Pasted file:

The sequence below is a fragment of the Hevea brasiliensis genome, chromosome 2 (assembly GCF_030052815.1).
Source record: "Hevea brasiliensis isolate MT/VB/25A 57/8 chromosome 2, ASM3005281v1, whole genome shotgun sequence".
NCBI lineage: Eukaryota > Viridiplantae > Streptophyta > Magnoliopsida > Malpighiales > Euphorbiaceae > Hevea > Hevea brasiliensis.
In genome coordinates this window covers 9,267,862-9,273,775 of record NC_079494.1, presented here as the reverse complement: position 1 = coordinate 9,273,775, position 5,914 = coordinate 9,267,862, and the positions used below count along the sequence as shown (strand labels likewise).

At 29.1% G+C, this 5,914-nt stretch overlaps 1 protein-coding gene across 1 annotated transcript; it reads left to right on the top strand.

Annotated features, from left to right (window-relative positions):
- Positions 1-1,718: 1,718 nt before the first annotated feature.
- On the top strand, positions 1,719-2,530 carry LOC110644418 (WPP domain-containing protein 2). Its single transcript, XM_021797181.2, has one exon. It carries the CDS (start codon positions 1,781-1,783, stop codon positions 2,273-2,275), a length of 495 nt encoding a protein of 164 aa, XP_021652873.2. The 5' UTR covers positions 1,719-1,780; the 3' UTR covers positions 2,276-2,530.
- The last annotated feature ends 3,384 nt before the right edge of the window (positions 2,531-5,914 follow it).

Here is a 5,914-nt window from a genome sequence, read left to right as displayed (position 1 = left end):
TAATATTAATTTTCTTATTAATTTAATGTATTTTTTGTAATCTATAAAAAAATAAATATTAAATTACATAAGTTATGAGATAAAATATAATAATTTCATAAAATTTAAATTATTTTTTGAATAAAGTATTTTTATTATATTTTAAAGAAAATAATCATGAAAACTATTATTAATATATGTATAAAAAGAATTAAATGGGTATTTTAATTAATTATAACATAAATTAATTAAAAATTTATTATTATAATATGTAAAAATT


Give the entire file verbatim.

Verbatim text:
The sequence below is a fragment of the Hevea brasiliensis genome, chromosome 2 (assembly GCF_030052815.1).
Source record: "Hevea brasiliensis isolate MT/VB/25A 57/8 chromosome 2, ASM3005281v1, whole genome shotgun sequence".
NCBI lineage: Eukaryota > Viridiplantae > Streptophyta > Magnoliopsida > Malpighiales > Euphorbiaceae > Hevea > Hevea brasiliensis.
In genome coordinates this window covers 9,267,862-9,273,775 of record NC_079494.1, presented here as the reverse complement: position 1 = coordinate 9,273,775, position 5,914 = coordinate 9,267,862, and the positions used below count along the sequence as shown (strand labels likewise).

At 29.1% G+C, this 5,914-nt stretch overlaps 1 protein-coding gene across 1 annotated transcript; it reads left to right on the top strand.

Annotated features, from left to right (window-relative positions):
- Positions 1-1,718: 1,718 nt before the first annotated feature.
- On the top strand, positions 1,719-2,530 carry LOC110644418 (WPP domain-containing protein 2). Its single transcript, XM_021797181.2, has one exon. It carries the CDS (start codon positions 1,781-1,783, stop codon positions 2,273-2,275), a length of 495 nt encoding a protein of 164 aa, XP_021652873.2. The 5' UTR covers positions 1,719-1,780; the 3' UTR covers positions 2,276-2,530.
- The last annotated feature ends 3,384 nt before the right edge of the window (positions 2,531-5,914 follow it).

Here is a 5,914-nt window from a genome sequence, read left to right as displayed (position 1 = left end):
TAATATTAATTTTCTTATTAATTTAATGTATTTTTTGTAATCTATAAAAAAATAAATATTAAATTACATAAGTTATGAGATAAAATATAATAATTTCATAAAATTTAAATTATTTTTTGAATAAAGTATTTTTATTATATTTTAAAGAAAATAATCATGAAAACTATTATTAATATATGTATAAAAAGAATTAAATGGGTATTTTAATTAATTATAACATAAATTAATTAAAAATTTATTATTATAATATGTAAAAATT